A critical performance measurement is called ‘door to balloon time.’ It defines the moment the patient enters the hospital emergency room door to the moment that blood flow is restored to the heart. Asante Rogue Regional reports an average door to balloon time of 45.5 minutes—well below the national guideline of 90 minutes.
Successful health outcomes for STEMI patients are the result of an extensive collaboration among eight participating hospitals and a dozen emergency medical service organizations.
Asante Rogue Regional
✓Receives approximately 170 STEMI patients each year.
✓Designated as an AHA Mission:
Lifeline STEMI receiving center.
For patients with a heart rhythm problem, Asante’s electrophysiology (EP) care program includes:
- Comprehensive diagnostic and therapeutic management of simple and complex heart rhythm disorders
- Device management for heart failure
- Evaluation and management of fainting
- Assessment of a patient’s risk of sudden cardiac death
Asante patients enjoy excellent outcomes because our highly experienced electrophysiologists and staff perform over 100 procedures each month. With more than 1,400 procedures done last year, the EP Lab achieved success rates comparable with the nation’s highest-rated programs.
Eric Pena, MD, and David Martin, MD, both certified in cardiovascular disease and electrophysiology by the American Board of Internal Medicine, lead the program which includes J. Jason West, MD, Mark Moran, MD and Brad Personius, MD.
Procedures include the following:
- Diagnostic EP studies
- Tilt table testing
- Intracardiac ablation
- Pulmonary vein antral isolation or atrial fibrillation ablation
- Lariat procedure (ties off atrial appendages that are a major source of blood clots)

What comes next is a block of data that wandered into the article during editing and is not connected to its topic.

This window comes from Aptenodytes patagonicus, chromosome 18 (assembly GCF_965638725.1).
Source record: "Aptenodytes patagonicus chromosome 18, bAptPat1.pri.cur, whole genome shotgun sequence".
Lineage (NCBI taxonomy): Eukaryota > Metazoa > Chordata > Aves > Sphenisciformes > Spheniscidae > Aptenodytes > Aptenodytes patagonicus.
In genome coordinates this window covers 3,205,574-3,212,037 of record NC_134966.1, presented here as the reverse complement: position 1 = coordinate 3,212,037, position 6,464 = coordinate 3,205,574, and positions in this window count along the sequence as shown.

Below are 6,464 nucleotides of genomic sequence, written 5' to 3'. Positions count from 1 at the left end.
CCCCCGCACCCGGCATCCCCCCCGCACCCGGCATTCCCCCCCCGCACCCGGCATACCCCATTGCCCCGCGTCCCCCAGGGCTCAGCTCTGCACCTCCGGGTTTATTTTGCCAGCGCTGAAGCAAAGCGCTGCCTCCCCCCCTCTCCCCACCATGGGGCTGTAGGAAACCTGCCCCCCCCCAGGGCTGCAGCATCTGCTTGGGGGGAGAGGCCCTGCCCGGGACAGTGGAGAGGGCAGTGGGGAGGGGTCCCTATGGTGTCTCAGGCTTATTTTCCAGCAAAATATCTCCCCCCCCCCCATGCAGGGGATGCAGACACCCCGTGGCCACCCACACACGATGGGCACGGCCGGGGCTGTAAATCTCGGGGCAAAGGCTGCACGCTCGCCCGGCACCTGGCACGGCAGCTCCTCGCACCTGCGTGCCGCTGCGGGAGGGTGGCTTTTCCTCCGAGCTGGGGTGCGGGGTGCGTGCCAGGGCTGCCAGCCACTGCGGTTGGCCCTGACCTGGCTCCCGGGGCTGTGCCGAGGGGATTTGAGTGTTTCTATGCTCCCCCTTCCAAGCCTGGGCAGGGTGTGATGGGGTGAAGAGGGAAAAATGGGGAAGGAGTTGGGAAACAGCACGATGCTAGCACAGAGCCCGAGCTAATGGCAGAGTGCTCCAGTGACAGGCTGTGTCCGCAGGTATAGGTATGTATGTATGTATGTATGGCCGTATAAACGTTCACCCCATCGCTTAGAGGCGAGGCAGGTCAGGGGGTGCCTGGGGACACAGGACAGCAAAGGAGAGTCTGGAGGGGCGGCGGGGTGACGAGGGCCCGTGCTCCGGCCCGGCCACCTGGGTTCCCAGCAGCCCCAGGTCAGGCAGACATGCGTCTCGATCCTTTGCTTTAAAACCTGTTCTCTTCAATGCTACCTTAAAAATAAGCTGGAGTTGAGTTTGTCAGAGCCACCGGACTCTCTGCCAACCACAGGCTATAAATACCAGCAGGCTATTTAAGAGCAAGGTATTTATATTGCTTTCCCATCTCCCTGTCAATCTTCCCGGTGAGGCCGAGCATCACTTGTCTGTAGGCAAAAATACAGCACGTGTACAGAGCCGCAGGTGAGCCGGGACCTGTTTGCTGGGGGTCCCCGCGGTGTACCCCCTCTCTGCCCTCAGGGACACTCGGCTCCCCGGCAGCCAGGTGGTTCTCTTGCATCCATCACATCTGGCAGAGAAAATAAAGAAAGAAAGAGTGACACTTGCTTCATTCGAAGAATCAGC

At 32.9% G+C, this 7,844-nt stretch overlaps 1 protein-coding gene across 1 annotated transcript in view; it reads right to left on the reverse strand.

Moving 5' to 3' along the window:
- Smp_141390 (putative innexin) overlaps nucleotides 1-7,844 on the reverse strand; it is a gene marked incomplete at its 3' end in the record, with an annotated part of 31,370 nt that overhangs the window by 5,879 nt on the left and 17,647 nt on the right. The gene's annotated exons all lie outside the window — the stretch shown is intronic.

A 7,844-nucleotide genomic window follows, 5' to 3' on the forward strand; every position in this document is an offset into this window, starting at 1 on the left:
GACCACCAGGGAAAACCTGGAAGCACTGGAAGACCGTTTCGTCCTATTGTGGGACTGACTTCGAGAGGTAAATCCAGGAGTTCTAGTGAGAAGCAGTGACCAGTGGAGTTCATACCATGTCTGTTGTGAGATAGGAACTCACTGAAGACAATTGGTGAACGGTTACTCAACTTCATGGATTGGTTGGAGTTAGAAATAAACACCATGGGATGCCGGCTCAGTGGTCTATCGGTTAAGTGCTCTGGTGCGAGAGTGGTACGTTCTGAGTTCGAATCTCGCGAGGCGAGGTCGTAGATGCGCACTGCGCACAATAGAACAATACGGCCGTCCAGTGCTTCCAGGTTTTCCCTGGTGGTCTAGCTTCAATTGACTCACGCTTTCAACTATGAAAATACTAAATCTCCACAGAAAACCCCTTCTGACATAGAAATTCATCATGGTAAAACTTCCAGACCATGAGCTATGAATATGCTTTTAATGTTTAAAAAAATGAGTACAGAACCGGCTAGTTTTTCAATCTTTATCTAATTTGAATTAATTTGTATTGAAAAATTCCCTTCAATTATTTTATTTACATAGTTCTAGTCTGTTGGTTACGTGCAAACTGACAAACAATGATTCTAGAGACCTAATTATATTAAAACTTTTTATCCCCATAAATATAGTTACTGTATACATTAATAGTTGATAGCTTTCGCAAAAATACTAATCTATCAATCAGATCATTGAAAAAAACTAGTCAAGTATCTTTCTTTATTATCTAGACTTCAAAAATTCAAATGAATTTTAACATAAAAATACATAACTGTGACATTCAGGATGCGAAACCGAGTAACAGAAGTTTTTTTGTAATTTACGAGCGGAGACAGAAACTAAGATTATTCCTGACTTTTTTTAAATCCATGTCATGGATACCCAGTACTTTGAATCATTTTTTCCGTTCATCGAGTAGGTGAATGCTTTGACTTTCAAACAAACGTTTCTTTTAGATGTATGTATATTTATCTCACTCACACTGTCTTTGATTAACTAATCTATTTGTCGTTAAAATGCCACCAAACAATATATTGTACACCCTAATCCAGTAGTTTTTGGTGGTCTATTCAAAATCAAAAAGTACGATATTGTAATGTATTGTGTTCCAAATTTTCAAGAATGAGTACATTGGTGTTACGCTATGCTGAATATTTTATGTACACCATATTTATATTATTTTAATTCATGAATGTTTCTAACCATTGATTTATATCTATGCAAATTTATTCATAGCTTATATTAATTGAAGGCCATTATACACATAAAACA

- Device implantation (pacemakers and defibrillators)
- Lead extractions
Who's in this photo?
TAVR Team Photo
Front row, left to right
Scott Texeira, CVT
Melva Irene Fitch, RN
Karen Bales, RN
Kent Dauterman, MD
(First patient: Sally R.)
Charles Carmeci, MD
Nancy Hicks, Chief perfusionist
Julie Brown, RN
Jennifer Millsap, patient service representative
Middle row, left to right
Stephen Boles, RN
Beth Coker, RN
Jane Naversen, RN
Angel Cross, RN
Mark Moran, MD
Jodi Gallop, RN
Angela Falleur, LPN
Back row, left to right
Brian Neyt, RT
Kevin Marks, RT
Nathan Funk, MD
Sarah Carlyle, RN
Jane Ohlendorf, surgery tech/nursing student
Eric Palmer, MD
Garrett Crowl, RT
Derrick Stouder, RT
John Ciatti, RT
Transcatheter aortic valve replacement (TAVR) is available in Southern Oregon at the heart valve clinic at Asante Rogue Regional Medical Center.
In February 2015, Asante Rogue Regional became one of only 290 hospitals in the country to offer TAVR. Since that time, a number of procedures have been performed—all with positive outcomes. Similar to a stent placed in an artery, the TAVR approach delivers a fully collapsible replacement valve through a balloon catheter and then is expanded into the existing space of the aortic valve. The procedure requires only a small incision in the femoral artery. The minimally invasive procedure benefits patients by improving, not only their quality of life, but their length of life as well.
Watch TAVR animation:
Transcatheter aortic valve replacement (TAVR) using a transfemoral approach to the aortic valve. Animation by Edwards Lifesciences (tm) LLC, Irvine, CA
TAVR is currently approved for use in patients with severe, symptomatic aortic stenosis who are at high risk for standard surgery or are considered inoperable.
To determine if your patient is eligible, contact coordinator Angel Cross, RN, (541) 789-5802. Evaluations at Asante Heart Valve Clinic are usually done in a single visit.